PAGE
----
According to Scotiabank, the growing risk that China will devaluate its currency – the yuan – in the upcoming weeks is posing a risk to the fertilizer stocks. According to Ben Issacson, a devaluation of the yuan can potentially be very destabilizing since global nitrogen prices would plunge with ammonia to follow. “Potash demand destruction would be swift as Chinese farmers pushed back on soaring local prices required to cover unchanged US dollar prices,” he explained.
Mr Issacson also added that the phosphate market could be spared because cheaper Chinese capacity would not be capable of pushing non-integrated Indian manufacturers off the cost curve. Yet, he thinks that commodities worldwide would suffer greatly. Most investors believe that China will not devaluate the yuan but analysts think that the likelihood of this happening is rather big. However, even if Beijing decides not to devaluate, which would cause a sudden shock, a gradual depreciation would have similar effects, Mr Issacson thinks.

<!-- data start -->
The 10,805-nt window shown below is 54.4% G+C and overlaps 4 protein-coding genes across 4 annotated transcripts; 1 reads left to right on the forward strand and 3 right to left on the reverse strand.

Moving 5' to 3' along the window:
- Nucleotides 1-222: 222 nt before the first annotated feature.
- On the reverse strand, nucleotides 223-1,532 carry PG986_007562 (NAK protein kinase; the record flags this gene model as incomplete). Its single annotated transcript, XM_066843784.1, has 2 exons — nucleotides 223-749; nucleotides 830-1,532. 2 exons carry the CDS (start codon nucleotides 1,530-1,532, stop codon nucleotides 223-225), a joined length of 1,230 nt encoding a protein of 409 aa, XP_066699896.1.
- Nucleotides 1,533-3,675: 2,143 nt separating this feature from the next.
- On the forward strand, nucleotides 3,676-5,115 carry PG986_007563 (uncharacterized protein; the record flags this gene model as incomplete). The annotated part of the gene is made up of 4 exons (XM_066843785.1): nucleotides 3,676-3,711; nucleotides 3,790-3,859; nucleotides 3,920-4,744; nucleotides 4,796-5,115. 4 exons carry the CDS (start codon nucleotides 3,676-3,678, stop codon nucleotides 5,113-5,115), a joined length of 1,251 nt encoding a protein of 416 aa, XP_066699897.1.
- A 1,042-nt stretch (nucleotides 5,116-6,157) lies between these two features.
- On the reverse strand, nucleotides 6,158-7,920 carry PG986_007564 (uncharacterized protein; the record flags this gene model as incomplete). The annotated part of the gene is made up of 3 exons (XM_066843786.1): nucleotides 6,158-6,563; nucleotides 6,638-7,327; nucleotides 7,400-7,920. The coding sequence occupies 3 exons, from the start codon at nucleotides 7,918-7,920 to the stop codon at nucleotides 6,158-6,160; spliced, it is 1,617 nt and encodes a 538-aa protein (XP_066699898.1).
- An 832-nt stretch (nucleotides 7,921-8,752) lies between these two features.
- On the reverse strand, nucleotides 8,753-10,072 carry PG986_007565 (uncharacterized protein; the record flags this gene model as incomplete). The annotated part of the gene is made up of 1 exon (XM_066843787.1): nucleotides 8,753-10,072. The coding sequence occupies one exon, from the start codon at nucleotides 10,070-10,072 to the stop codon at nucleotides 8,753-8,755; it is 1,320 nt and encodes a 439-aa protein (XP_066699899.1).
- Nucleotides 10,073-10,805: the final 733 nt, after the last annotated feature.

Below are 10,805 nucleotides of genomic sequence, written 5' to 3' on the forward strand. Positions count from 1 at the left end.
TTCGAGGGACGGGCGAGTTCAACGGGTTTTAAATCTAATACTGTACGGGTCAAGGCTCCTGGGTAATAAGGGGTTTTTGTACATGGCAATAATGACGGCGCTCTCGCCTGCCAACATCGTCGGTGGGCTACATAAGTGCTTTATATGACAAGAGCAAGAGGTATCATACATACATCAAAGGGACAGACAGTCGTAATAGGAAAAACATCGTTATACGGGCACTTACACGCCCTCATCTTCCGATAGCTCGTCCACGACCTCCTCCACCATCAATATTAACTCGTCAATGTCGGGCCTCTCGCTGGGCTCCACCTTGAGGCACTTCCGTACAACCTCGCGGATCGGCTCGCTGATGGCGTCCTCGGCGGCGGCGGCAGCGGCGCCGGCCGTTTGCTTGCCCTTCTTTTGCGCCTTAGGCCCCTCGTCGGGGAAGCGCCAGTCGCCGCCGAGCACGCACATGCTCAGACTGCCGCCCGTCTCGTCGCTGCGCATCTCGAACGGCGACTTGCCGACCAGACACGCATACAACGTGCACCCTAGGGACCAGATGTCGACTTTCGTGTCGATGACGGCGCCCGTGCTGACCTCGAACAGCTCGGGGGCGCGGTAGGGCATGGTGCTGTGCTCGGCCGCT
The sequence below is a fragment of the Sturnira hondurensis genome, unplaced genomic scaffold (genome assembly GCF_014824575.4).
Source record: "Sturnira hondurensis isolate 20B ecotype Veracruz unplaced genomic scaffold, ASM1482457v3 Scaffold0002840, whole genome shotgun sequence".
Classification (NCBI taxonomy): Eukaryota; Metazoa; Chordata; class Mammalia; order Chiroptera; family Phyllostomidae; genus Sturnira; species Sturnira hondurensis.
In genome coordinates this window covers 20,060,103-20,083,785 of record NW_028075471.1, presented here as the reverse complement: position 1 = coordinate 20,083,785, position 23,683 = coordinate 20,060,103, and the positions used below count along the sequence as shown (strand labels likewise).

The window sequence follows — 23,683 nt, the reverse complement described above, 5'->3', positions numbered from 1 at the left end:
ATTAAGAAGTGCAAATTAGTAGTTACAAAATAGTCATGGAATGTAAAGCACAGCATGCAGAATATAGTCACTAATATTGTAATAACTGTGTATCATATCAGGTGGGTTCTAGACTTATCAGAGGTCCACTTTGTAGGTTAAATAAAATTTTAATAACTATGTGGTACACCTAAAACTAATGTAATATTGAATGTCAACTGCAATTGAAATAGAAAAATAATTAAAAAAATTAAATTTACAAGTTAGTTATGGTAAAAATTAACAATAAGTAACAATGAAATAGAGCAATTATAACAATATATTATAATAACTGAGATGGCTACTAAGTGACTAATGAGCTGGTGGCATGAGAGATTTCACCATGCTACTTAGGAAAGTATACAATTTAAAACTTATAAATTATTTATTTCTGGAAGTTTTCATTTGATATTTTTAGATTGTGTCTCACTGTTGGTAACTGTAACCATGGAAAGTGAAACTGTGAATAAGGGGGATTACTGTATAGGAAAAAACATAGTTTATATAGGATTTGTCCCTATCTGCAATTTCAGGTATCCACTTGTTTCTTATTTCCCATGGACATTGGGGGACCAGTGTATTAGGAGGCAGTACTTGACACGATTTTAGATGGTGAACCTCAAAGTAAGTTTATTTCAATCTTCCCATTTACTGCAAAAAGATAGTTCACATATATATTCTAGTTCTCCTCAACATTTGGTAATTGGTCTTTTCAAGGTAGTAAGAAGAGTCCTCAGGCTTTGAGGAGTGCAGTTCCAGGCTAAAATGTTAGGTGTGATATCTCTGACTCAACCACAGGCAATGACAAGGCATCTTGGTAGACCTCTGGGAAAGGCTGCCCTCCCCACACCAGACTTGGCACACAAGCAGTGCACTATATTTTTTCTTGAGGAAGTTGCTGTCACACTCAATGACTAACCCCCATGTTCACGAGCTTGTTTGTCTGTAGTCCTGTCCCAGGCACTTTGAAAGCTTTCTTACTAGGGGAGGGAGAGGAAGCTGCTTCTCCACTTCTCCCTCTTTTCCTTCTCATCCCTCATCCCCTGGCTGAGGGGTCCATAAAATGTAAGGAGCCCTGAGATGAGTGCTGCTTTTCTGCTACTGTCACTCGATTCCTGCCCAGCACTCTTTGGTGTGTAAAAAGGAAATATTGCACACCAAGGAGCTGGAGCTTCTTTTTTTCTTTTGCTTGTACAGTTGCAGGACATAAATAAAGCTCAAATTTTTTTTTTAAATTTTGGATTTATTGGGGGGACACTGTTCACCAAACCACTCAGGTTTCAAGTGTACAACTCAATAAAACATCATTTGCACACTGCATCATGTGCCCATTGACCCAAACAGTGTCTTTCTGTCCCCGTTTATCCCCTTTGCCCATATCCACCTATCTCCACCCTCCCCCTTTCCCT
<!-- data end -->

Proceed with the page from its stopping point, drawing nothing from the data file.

Analysts agree that the first warning signs appeared already in the second half of the last year when it became obvious that China’s growth was slowing down. The number one priority of the Chinese government is to create and protect jobs but job creation was jeopardized as a result of economic rebalancing. Some experts therefore suggest that yuan devaluation would be a means for protecting employment in China.
Last year, Beijing depreciated the yuan for the first time since the de facto peg was introduced in July 2005. This year’s depreciation is estimated to be more profound as “record outflow in the country’s balance of payments is adding to the downward pressure on the currency,” Mr. Paresh Upadhyaya, director of currency strategy at Pioneer Investments, explained.